Vietnam Outpacing Asia as Investment Banks Chase State Deals

Investment-banking fees in Vietnam may jump at least 25 percent this year as the country’s government steps up a push to sell assets and foreign companies accelerate acquisitions, according to Credit Suisse Group AG.

Vietnam has defied a drop in investment-banking revenue elsewhere in Asia as the value of mergers rose to a six-year high in the first quarter. The VN Index has gained 29 percent this year in dollar terms, the third-biggest advance among 96 major stock benchmarks tracked by Bloomberg, as inflation eased and the government cut key policy rates to support growth.

“We think Vietnam is a market that has strong potential,” said Le Hoai Anh, head of Credit Suisse’s operations in the country, in an interview. The Zurich-based company started its investment-banking business in Vietnam in 2001.

The Vietnamese government has pledged to sell stakes in companies including Bank of Investment and Development of Vietnam as it follows China’s model of reducing state involvement in business. Meanwhile, eight straight months of easing inflation has helped attract foreign acquirers.

Investment-banking fees in Vietnam jumped 24 percent last year even as revenues in Asia fell almost 10 percent, according to New York-based researcher Freeman & Co. Still, Vietnam’s haul of $46 million is about a 10th of what Indonesia generates, Freeman data show.

“The reason why banks are still pitching and still spending time in Vietnam is not for $46 million,” said Chang Tou Chen, HSBC Holdings Plc’s head of investment banking for the Asia-Pacific region. “It’s for an investment in the future.”

Fish-Sauce Maker

KKR & Co. made the biggest private-equity investment in Vietnam’s history when it agreed to pay $159 million for a stake in fish-sauce maker Masan Consumer Corp. in April 2011. In September, the state-owned lender known as Vietcombank said it would sell a 15 percent stake to Japan’s Mizuho Financial Group Inc. for $567 million, marking the largest inbound acquisition in a decade.

Chang said he expects one or two acquisitions a year of more than $500 million involving Vietnamese companies. The country has seen two transactions in the past decade of that size -- the Vietcombank deal and ConocoPhillips’s $1.3 billion sale of its Vietnam operations to Perenco SA, data compiled by Bloomberg show.

“Vietnam, we sensed, represents a major opportunity, where we can be the bridge of providing international capital, expertise, and helping the government and domestic sectors,” said Rehan Anwer, a director at Credit Suisse’s Vietnam investment banking coverage team. Anwer estimated fees for the industry as a whole may rise at least 25 percent this year.

Stocks Slump

The VN Index slumped 9.4 percent last week, the biggest five-day drop in a year, as concern that Greece’s debt crisis is worsening weighed on emerging-market equities. Vietnam’s economic growth eased to 4 percent in the first quarter from 5.89 percent for all of 2011.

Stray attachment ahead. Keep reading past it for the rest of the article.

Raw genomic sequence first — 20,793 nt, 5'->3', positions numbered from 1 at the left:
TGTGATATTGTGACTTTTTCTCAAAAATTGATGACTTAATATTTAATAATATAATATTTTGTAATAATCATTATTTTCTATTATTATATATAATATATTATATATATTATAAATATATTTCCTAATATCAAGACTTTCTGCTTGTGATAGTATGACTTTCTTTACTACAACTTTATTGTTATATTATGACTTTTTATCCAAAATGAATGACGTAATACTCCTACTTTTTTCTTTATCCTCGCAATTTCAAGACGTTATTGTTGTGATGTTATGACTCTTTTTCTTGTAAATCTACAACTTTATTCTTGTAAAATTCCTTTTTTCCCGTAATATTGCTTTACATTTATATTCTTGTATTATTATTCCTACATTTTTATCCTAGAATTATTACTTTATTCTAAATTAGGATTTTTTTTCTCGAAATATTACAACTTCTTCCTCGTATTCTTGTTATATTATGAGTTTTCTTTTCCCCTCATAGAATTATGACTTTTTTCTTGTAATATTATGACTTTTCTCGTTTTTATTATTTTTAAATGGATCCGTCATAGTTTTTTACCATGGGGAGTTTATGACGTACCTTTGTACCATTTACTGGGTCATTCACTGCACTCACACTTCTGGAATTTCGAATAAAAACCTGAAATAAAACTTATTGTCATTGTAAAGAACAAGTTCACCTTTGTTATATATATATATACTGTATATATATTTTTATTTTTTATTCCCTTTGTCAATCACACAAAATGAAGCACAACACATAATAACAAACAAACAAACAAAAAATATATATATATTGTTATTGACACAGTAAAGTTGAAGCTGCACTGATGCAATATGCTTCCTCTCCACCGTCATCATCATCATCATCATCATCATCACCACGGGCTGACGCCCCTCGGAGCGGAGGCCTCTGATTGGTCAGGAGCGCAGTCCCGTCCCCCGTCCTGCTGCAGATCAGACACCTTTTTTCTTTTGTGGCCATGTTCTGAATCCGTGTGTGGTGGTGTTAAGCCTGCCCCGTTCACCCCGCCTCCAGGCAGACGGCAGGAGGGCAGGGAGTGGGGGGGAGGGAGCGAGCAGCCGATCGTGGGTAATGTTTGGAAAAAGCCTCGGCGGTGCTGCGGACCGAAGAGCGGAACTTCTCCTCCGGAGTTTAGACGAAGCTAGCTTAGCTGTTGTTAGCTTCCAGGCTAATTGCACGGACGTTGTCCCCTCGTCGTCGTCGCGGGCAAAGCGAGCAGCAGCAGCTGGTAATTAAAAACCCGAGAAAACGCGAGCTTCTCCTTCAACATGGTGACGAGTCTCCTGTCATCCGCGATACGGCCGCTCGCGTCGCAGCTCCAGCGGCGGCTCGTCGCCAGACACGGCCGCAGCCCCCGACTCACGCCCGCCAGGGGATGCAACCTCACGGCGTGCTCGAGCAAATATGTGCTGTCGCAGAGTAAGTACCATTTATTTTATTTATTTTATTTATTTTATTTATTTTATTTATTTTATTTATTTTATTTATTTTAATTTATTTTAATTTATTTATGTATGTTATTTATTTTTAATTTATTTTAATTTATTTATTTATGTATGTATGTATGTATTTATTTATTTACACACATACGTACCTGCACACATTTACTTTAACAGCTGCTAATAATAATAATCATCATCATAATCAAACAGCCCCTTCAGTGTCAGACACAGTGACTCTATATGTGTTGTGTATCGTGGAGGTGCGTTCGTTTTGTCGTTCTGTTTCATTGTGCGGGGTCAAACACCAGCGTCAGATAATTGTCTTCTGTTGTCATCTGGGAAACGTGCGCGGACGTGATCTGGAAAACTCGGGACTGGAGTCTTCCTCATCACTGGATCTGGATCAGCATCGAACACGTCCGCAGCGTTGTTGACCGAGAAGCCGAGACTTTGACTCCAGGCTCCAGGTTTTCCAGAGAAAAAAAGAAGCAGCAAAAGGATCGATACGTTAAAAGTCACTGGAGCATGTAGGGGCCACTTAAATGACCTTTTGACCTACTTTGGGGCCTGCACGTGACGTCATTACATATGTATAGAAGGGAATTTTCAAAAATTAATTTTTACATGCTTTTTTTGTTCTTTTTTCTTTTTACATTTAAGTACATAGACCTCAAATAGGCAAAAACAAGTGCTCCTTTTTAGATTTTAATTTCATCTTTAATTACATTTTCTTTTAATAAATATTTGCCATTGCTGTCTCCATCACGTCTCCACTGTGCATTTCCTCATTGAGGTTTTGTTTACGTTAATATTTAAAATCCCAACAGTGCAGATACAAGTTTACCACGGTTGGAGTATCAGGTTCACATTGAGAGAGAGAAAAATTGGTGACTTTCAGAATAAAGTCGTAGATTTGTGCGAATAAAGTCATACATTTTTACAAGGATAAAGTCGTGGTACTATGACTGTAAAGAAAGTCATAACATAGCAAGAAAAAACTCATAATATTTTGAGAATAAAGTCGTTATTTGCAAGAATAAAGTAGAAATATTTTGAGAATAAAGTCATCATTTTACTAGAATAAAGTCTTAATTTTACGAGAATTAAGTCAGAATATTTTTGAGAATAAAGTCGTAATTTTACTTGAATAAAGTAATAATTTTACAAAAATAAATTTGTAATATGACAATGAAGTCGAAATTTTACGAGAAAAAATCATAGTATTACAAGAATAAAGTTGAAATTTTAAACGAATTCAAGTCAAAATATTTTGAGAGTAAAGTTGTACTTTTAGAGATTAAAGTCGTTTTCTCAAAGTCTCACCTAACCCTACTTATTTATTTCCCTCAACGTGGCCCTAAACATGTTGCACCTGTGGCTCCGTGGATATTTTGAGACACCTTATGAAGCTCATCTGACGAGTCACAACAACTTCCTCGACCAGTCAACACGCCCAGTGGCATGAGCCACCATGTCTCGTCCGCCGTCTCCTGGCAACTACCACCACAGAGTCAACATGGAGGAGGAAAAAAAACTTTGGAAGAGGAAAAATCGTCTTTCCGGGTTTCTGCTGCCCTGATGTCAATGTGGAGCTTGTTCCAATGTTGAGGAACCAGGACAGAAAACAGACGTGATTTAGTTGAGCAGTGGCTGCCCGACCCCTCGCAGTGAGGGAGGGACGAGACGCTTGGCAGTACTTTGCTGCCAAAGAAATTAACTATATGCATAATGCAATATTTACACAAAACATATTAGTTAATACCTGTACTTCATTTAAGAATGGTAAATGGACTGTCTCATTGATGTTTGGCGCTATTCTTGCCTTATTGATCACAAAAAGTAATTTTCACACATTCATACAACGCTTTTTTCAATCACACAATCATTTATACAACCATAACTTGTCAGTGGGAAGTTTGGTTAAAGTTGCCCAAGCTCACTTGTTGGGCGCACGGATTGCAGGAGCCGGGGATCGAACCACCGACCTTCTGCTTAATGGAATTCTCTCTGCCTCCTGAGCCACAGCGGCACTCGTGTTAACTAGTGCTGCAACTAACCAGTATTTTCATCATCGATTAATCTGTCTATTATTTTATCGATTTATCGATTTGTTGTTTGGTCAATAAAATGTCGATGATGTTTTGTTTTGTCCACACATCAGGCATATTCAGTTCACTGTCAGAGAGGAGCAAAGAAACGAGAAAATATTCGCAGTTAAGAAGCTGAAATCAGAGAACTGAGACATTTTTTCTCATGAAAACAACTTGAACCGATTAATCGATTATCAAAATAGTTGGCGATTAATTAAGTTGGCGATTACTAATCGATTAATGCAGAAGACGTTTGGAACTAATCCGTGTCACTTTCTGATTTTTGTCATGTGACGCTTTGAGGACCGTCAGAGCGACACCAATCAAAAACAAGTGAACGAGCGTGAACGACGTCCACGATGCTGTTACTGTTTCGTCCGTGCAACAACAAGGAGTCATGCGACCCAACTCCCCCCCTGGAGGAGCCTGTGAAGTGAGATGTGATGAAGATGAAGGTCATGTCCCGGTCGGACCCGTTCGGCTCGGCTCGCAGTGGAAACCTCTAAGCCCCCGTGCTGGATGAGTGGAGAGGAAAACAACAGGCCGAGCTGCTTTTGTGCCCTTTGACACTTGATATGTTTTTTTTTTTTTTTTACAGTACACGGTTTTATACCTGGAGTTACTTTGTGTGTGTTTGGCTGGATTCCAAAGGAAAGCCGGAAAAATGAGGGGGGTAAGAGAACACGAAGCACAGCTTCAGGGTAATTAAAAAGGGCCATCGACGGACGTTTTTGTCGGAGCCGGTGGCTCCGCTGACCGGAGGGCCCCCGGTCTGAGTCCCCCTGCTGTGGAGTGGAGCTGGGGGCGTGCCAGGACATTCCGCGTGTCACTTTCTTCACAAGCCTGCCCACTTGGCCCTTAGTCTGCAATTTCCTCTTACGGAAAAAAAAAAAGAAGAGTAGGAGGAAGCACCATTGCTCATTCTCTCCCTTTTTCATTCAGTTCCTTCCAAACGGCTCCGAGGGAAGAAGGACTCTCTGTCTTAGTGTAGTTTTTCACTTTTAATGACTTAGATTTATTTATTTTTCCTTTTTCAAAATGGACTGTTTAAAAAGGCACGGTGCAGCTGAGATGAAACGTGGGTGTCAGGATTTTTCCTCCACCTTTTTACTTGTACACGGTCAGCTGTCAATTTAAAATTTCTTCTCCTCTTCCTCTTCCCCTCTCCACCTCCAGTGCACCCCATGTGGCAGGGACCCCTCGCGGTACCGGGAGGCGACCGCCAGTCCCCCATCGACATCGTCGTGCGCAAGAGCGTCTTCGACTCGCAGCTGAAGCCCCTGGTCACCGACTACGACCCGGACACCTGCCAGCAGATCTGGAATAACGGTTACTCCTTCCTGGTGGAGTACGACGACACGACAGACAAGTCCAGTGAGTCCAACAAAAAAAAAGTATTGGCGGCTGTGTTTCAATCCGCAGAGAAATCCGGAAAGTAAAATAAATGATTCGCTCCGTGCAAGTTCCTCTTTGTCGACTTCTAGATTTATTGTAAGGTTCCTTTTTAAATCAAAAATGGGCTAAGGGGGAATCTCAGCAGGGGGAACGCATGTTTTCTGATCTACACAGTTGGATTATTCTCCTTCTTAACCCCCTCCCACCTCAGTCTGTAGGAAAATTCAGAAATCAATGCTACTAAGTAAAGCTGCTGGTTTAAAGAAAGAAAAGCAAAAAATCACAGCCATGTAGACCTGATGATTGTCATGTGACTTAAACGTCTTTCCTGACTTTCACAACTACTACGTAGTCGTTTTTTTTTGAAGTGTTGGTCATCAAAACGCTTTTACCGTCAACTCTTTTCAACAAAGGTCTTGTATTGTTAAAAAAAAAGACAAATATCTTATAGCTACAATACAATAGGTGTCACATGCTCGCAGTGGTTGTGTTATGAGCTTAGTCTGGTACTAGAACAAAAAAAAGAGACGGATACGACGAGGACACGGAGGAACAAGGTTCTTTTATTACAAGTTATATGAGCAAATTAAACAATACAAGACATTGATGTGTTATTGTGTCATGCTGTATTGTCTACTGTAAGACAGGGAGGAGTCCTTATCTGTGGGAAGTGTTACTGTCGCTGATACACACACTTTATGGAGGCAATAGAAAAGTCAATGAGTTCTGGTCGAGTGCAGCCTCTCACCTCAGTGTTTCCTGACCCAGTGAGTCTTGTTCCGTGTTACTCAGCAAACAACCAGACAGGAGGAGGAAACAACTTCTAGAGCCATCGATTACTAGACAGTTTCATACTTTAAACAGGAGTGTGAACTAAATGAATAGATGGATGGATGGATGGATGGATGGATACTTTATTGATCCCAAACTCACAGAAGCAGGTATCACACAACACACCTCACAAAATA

The State Capital Investment Corporation, which manages the Vietnamese government’s holdings in companies, plans to sell stakes in 254 businesses this year, according to its website.

Seven global investment banks showed up in January to pitch for work helping a state-owned company based in Hanoi sell a stake worth about $500 million, , chairman of Vietnamese investment firm Horizon Capital Advisers. Kham, who was at the meeting, didn’t name the company or the banks.

“It’s an exciting story,” said Brooks Entwistle, the Singapore-based Southeast Asia chairman of Goldman Sachs Group Inc. “We make sure we’re current, active, and involved in the most important situations in the country.”

New York-based Goldman Sachs has made about $120 million of investments in Vietnam since the early 1990s, including a stake in Internet gaming company Vinagame.

False Starts

Vietnam’s privatization program has stalled before. In 2007, State Capital Investment said Vietnam Airlines Corp. and Bank of Investment & Development of Vietnam were planning sales by the following year. Neither deal happened in that timeframe.

Bank of Investment, known as BIDV, eventually raised 1.58 trillion dong ($76 million) in an IPO in December and said in March it plans to sell a stake of as much as 15 percent to a foreign buyer this year. Vietnam Airlines will open bidding this quarter to choose an IPO adviser, local newspaper Dao Tu reported in April.

“Momentum will pick up in the country, it’s just a question of when,” said Brett Krause, Citigroup Inc.’s Vietnam head. “So much depends on public policy that will determine how quickly things will move.”

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